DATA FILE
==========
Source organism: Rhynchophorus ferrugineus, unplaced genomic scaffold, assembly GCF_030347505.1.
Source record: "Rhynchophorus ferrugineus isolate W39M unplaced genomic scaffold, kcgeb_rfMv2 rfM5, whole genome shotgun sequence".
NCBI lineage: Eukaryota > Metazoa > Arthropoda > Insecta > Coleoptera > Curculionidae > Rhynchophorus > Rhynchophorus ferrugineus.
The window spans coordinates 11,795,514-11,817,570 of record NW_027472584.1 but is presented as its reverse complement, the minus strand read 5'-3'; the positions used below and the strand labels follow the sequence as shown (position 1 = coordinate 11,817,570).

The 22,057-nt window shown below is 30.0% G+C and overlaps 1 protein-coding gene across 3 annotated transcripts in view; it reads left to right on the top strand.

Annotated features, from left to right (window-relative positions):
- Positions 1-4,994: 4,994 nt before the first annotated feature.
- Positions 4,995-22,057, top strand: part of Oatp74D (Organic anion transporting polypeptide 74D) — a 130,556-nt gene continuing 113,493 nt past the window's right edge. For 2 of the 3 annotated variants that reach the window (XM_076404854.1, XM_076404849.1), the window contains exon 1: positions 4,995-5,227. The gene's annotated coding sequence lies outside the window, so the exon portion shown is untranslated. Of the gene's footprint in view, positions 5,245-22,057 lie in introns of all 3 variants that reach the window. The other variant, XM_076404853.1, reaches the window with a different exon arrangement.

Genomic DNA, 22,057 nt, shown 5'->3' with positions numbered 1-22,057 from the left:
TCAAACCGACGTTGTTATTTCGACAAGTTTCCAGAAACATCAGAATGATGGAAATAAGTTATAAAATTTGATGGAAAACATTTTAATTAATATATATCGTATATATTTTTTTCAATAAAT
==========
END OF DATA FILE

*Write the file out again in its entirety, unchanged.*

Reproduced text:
Source organism: Rhynchophorus ferrugineus, unplaced genomic scaffold, assembly GCF_030347505.1.
Source record: "Rhynchophorus ferrugineus isolate W39M unplaced genomic scaffold, kcgeb_rfMv2 rfM5, whole genome shotgun sequence".
NCBI lineage: Eukaryota > Metazoa > Arthropoda > Insecta > Coleoptera > Curculionidae > Rhynchophorus > Rhynchophorus ferrugineus.
The window spans coordinates 11,795,514-11,817,570 of record NW_027472584.1 but is presented as its reverse complement, the minus strand read 5'-3'; the positions used below and the strand labels follow the sequence as shown (position 1 = coordinate 11,817,570).

The 22,057-nt window shown below is 30.0% G+C and overlaps 1 protein-coding gene across 3 annotated transcripts in view; it reads left to right on the top strand.

Annotated features, from left to right (window-relative positions):
- Positions 1-4,994: 4,994 nt before the first annotated feature.
- Positions 4,995-22,057, top strand: part of Oatp74D (Organic anion transporting polypeptide 74D) — a 130,556-nt gene continuing 113,493 nt past the window's right edge. For 2 of the 3 annotated variants that reach the window (XM_076404854.1, XM_076404849.1), the window contains exon 1: positions 4,995-5,227. The gene's annotated coding sequence lies outside the window, so the exon portion shown is untranslated. Of the gene's footprint in view, positions 5,245-22,057 lie in introns of all 3 variants that reach the window. The other variant, XM_076404853.1, reaches the window with a different exon arrangement.

Genomic DNA, 22,057 nt, shown 5'->3' with positions numbered 1-22,057 from the left:
TCAAACCGACGTTGTTATTTCGACAAGTTTCCAGAAACATCAGAATGATGGAAATAAGTTATAAAATTTGATGGAAAACATTTTAATTAATATATATCGTATATATTTTTTTCAATAAAT